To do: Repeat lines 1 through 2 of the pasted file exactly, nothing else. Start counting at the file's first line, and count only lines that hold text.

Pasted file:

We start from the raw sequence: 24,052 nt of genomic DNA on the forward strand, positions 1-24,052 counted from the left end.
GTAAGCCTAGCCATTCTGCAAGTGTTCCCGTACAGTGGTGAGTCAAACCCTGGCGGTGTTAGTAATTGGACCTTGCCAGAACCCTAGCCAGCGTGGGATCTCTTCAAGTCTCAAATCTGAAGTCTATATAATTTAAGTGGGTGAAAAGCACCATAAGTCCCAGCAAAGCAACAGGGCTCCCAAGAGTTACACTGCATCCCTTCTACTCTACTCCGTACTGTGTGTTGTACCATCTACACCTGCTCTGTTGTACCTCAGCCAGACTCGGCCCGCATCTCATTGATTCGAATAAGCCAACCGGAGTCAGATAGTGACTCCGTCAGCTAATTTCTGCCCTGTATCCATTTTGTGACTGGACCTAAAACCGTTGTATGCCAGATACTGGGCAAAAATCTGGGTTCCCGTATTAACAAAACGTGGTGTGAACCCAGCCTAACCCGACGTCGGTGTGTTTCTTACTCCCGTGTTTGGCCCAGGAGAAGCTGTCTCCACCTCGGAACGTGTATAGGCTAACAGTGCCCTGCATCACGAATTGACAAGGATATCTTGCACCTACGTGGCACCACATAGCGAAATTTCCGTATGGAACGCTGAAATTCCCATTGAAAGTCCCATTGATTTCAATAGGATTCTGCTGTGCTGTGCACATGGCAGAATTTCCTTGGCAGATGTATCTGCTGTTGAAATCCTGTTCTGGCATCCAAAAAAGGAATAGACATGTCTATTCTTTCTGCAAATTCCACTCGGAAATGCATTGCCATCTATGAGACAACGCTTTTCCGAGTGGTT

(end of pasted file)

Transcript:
We start from the raw sequence: 24,052 nt of genomic DNA on the forward strand, positions 1-24,052 counted from the left end.
GTAAGCCTAGCCATTCTGCAAGTGTTCCCGTACAGTGGTGAGTCAAACCCTGGCGGTGTTAGTAATTGGACCTTGCCAGAACCCTAGCCAGCGTGGGATCTCTTCAAGTCTCAAATCTGAAGTCTATATAATTTAAGTGGGTGAAAAGCACCATAAGTCCCAGCAAAGCAACAGGGCTCCCAAGAGTTACACTGCATCCCTTCTACTCTACTCCGTACTGTGTGTTGTACCATCTACACCTGCTCTGTTGTACCTCAGCCAGACTCGGCCCGCATCTCATTGATTCGAATAAGCCAACCGGAGTCAGATAGTGACTCCGTCAGCTAATTTCTGCCCTGTATCCATTTTGTGACTGGACCTAAAACCGTTGTATGCCAGATACTGGGCAAAAATCTGGGTTCCCGTATTAACAAAACGTGGTGTGAACCCAGCCTAACCCGACGTCGGTGTGTTTCTTACTCCCGTGTTTGGCCCAGGAGAAGCTGTCTCCACCTCGGAACGTGTATAGGCTAACAGTGCCCTGCATCACGAATTGACAAGGATATCTTGCACCTACGTGGCACCACATAGCGAAATTTCCGTATGGAACGCTGAAATTCCCATTGAAAGTCCCATTGATTTCAATAGGATTCTGCTGTGCTGTGCACATGGCAGAATTTCCTTGGCAGATGTATCTGCTGTTGAAATCCTGTTCTGGCATCCAAAAAAGGAATAGACATGTCTATTCTTTCTGCAAATTCCACTCGGAAATGCATTGCCATCTATGAGACAACGCTTTTCCGAGTGGTT